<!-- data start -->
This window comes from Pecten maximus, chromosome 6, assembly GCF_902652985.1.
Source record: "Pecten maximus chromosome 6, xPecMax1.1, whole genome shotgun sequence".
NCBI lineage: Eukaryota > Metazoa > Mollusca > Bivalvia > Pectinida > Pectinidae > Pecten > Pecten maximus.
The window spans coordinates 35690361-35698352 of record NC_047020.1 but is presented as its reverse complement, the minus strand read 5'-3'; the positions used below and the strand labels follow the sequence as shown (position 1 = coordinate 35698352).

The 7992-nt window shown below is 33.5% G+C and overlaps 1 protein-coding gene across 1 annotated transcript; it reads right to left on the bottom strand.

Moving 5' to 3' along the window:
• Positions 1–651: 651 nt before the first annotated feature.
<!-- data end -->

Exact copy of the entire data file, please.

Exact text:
This window comes from Pecten maximus, chromosome 6, assembly GCF_902652985.1.
Source record: "Pecten maximus chromosome 6, xPecMax1.1, whole genome shotgun sequence".
NCBI lineage: Eukaryota > Metazoa > Mollusca > Bivalvia > Pectinida > Pectinidae > Pecten > Pecten maximus.
The window spans coordinates 35690361-35698352 of record NC_047020.1 but is presented as its reverse complement, the minus strand read 5'-3'; the positions used below and the strand labels follow the sequence as shown (position 1 = coordinate 35698352).

The 7992-nt window shown below is 33.5% G+C and overlaps 1 protein-coding gene across 1 annotated transcript; it reads right to left on the bottom strand.

Moving 5' to 3' along the window:
• Positions 1–651: 651 nt before the first annotated feature.